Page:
Excel in the Art of Creepiness

Monsters University, a new Pixar film premiering in June 2013, has launched a website for, well, Monsters University. The site, monstersuniversity.com/edu, deserves an A+ for fun and an A++ for creative execution. It’s a good marketing lesson about how to tell your story using a familiar format to spin out all the creative possibilities, even for those of us who don’t have monsters as clients.

Image courtesy of MonstersUniversity.com

 MonstersUniversity.com/edu uses the predictable format and standard branding strategy found on the websites of most universities. The home page features an aspirational  slideshow that promises that students will Discover, Explore and Excel. They’ll be discovering “the monster you want to be,” exploring “the illustrious history of an educational power,” and excelling “in the art of extreme creepiness.” Cute, right?

It tells its silly story simply. This digital brochure, including a school store (more on that later), has lots of pull down menus to answer any question a member of the university community may have and loads of copy to pore over. College websites are often copy-rich and photo-light. So even though it’s promoting a movie, there aren’t as many photos as you would expect. Instead,  the Monsters University brand is showcased through hyperbole found on a typical university website. All the different target audiences that universities serve are accounted for: prospective students and their parents, current students, faculty and the all-important gift-giving alumni.  There’s  advice on admissions, financial aid, dining options and how to pay for food, and information on Greek Life. Monster Greeks that is. The site even explains how to donate to the university (in person at the Alumni office just in case you were interested).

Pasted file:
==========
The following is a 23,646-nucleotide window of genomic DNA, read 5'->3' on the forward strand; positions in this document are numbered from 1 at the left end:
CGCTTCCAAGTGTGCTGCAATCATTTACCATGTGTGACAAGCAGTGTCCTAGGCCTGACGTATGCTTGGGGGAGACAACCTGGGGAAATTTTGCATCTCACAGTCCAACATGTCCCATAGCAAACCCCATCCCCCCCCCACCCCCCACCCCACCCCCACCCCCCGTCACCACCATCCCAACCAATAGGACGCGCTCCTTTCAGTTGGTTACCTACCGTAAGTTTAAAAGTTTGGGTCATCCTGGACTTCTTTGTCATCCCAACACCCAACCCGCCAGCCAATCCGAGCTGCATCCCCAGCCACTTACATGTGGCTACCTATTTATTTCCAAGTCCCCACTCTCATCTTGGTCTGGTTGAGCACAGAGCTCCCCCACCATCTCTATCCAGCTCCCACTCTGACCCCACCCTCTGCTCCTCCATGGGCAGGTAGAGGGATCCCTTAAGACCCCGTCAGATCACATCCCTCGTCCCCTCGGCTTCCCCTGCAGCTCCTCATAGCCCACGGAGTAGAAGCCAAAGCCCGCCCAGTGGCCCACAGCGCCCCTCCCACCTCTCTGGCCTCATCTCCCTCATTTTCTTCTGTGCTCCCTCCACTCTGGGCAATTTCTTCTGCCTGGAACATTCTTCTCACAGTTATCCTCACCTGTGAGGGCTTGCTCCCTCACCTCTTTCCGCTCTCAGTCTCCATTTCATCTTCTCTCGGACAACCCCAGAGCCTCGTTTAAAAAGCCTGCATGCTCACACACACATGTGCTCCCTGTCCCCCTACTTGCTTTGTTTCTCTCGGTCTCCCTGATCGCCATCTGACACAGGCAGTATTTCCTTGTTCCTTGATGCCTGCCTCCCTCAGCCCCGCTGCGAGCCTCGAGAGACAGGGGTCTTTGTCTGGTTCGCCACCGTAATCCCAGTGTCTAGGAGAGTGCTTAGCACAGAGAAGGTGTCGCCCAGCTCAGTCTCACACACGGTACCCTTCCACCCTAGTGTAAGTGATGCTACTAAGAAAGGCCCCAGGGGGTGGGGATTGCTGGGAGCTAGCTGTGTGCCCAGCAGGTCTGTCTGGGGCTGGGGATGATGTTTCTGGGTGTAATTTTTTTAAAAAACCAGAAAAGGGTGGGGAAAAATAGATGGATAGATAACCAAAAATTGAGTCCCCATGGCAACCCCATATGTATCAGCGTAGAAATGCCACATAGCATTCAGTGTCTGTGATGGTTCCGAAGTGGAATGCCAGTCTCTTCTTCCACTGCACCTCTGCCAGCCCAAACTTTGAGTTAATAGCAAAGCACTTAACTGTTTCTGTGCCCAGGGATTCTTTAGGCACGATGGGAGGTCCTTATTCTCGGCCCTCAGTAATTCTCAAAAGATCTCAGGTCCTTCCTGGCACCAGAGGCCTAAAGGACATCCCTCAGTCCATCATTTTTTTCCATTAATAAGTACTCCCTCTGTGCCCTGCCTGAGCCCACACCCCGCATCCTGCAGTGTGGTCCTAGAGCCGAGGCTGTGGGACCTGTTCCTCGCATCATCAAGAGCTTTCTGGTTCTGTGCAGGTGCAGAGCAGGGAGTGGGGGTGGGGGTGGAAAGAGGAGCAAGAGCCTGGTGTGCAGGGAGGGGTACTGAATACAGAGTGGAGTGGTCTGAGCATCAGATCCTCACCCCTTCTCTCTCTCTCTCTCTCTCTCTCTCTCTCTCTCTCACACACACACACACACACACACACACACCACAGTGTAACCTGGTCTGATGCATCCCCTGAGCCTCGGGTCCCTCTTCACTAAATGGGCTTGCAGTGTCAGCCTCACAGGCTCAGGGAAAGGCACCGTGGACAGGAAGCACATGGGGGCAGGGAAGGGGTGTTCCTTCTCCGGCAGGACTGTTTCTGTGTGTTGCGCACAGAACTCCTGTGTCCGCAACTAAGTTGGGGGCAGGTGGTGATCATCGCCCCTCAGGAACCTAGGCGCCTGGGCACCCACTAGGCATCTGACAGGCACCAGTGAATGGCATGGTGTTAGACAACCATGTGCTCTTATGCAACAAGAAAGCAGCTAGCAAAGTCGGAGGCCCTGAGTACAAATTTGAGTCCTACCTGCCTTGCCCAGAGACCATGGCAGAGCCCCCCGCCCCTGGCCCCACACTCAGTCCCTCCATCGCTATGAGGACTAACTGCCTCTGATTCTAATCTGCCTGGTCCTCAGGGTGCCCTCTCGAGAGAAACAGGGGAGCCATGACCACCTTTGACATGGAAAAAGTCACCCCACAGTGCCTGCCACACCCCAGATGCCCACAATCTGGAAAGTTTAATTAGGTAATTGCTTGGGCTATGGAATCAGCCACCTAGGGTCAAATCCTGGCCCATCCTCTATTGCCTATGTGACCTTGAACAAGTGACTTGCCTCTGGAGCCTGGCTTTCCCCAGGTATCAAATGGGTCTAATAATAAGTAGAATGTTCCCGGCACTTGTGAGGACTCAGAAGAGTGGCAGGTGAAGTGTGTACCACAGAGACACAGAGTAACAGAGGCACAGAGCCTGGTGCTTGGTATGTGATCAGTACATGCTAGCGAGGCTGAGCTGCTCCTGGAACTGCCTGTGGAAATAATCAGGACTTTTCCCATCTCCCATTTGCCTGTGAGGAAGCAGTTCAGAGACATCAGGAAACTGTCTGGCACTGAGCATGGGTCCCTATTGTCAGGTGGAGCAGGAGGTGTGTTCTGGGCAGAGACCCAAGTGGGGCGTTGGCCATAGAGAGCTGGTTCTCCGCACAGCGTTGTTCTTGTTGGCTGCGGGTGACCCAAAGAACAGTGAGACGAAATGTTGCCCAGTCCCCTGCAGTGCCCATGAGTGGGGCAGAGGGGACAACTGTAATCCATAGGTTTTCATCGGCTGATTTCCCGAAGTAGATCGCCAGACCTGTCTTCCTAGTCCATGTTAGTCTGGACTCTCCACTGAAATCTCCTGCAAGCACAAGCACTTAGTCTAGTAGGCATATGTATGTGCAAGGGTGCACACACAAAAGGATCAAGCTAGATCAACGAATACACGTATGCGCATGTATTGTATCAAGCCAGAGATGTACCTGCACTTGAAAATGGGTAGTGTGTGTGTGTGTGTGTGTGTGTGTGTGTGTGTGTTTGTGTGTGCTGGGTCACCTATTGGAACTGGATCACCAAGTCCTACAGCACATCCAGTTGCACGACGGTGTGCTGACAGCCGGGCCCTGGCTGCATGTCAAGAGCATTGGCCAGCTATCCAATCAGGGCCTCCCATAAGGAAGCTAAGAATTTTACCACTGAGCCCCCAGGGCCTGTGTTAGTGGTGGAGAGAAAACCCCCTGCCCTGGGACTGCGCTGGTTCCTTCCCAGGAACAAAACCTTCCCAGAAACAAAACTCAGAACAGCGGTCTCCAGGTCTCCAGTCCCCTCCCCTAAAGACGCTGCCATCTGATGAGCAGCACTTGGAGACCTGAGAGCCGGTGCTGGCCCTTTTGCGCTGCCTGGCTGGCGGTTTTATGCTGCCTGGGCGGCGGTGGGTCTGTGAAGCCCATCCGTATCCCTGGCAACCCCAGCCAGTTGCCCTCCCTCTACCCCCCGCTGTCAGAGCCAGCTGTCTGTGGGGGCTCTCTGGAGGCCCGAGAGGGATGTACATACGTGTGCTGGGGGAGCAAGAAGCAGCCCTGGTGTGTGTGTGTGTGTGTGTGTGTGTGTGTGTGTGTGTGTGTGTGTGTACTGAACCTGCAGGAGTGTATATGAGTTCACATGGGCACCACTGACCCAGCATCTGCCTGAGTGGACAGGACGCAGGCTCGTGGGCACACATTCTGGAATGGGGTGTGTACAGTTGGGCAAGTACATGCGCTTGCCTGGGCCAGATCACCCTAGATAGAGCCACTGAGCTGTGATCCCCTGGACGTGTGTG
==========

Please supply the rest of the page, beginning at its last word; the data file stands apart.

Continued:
The fun is to find the ridiculous in the prosaic. For example, to gain admission to MU, monsters have to take a Monster Aptitude Test.  Here’s a sample question from the website:

100 furry sophomores meet for five minutes in the Quad. Four different fur colors are represented. 50% of the students are blue, 30% green, 15% red, and 5% orange. Between the 100 students are 644 arms. Assuming the arms are proportionately distributed, what is the probability that a randomly observed high five will be between a furry green hand and a furry red one?

A. 18%

B. 22%

C. less than 1%

D. 4.5%

E. 13.92%

Did you get it right? Just like the SAT only furrier.

What about community engagement? Conversation? Social media? I have to give the Pixar marketing team an F for now. Monsters University has a Facebook page where nothing much is happening. They last posted July 10. Wikipedia says that the movie was first slated to premiere in November of this year; according to imdb.com that date has been pushed back to June, 2013, which may explain the lack of attention to building a Facebook community right now. If the movie marketers follow through on the same creative strategy they applied to the website, wouldn’t it be a great to host Twitter chats with monster professors, arrange for monster study group pages on Facebook, or post photos on Instagram of Greek Life? What about getting a Monsters University course listed on Coursera?

For now, we have the website to dive into, where we can pay a visit to the Monsters University online store to purchase a logoed-hoodie which comes in sizes S to  XXXXXXXXL, and with options for 2, 4 or 6 sleeves and 1 or 2 collars. Well, the four-sleeve version is “coming soon,” and the monster in me wants one.

What other brands, events, projects do you think would benefit from this approach?  Share your stories here.